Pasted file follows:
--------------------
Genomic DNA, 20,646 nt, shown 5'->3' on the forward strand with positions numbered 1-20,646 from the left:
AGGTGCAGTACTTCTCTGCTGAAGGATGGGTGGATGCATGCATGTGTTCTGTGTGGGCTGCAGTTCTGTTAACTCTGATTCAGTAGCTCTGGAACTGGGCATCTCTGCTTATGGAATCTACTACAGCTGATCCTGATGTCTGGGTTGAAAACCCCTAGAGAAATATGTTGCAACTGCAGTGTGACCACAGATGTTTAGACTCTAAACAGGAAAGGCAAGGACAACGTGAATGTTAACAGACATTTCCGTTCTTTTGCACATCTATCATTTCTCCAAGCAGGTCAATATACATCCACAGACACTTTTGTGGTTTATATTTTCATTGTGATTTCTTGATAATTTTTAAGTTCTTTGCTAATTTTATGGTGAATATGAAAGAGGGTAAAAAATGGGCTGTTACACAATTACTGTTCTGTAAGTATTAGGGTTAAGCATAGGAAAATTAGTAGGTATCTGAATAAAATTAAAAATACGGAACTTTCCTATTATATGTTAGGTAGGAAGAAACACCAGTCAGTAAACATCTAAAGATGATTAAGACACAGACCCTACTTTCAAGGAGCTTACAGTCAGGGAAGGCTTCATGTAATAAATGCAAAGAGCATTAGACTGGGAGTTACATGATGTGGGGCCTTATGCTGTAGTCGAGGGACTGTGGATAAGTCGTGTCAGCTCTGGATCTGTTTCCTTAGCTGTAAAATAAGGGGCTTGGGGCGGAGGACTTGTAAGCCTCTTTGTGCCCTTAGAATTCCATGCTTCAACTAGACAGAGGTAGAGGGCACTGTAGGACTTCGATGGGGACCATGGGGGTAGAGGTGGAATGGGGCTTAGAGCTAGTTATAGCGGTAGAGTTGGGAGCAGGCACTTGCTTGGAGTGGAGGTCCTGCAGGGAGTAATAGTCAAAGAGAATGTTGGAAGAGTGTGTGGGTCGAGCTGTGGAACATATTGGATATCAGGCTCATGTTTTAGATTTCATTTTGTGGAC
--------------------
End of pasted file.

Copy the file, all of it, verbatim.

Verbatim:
Genomic DNA, 20,646 nt, shown 5'->3' on the forward strand with positions numbered 1-20,646 from the left:
AGGTGCAGTACTTCTCTGCTGAAGGATGGGTGGATGCATGCATGTGTTCTGTGTGGGCTGCAGTTCTGTTAACTCTGATTCAGTAGCTCTGGAACTGGGCATCTCTGCTTATGGAATCTACTACAGCTGATCCTGATGTCTGGGTTGAAAACCCCTAGAGAAATATGTTGCAACTGCAGTGTGACCACAGATGTTTAGACTCTAAACAGGAAAGGCAAGGACAACGTGAATGTTAACAGACATTTCCGTTCTTTTGCACATCTATCATTTCTCCAAGCAGGTCAATATACATCCACAGACACTTTTGTGGTTTATATTTTCATTGTGATTTCTTGATAATTTTTAAGTTCTTTGCTAATTTTATGGTGAATATGAAAGAGGGTAAAAAATGGGCTGTTACACAATTACTGTTCTGTAAGTATTAGGGTTAAGCATAGGAAAATTAGTAGGTATCTGAATAAAATTAAAAATACGGAACTTTCCTATTATATGTTAGGTAGGAAGAAACACCAGTCAGTAAACATCTAAAGATGATTAAGACACAGACCCTACTTTCAAGGAGCTTACAGTCAGGGAAGGCTTCATGTAATAAATGCAAAGAGCATTAGACTGGGAGTTACATGATGTGGGGCCTTATGCTGTAGTCGAGGGACTGTGGATAAGTCGTGTCAGCTCTGGATCTGTTTCCTTAGCTGTAAAATAAGGGGCTTGGGGCGGAGGACTTGTAAGCCTCTTTGTGCCCTTAGAATTCCATGCTTCAACTAGACAGAGGTAGAGGGCACTGTAGGACTTCGATGGGGACCATGGGGGTAGAGGTGGAATGGGGCTTAGAGCTAGTTATAGCGGTAGAGTTGGGAGCAGGCACTTGCTTGGAGTGGAGGTCCTGCAGGGAGTAATAGTCAAAGAGAATGTTGGAAGAGTGTGTGGGTCGAGCTGTGGAACATATTGGATATCAGGCTCATGTTTTAGATTTCATTTTGTGGAC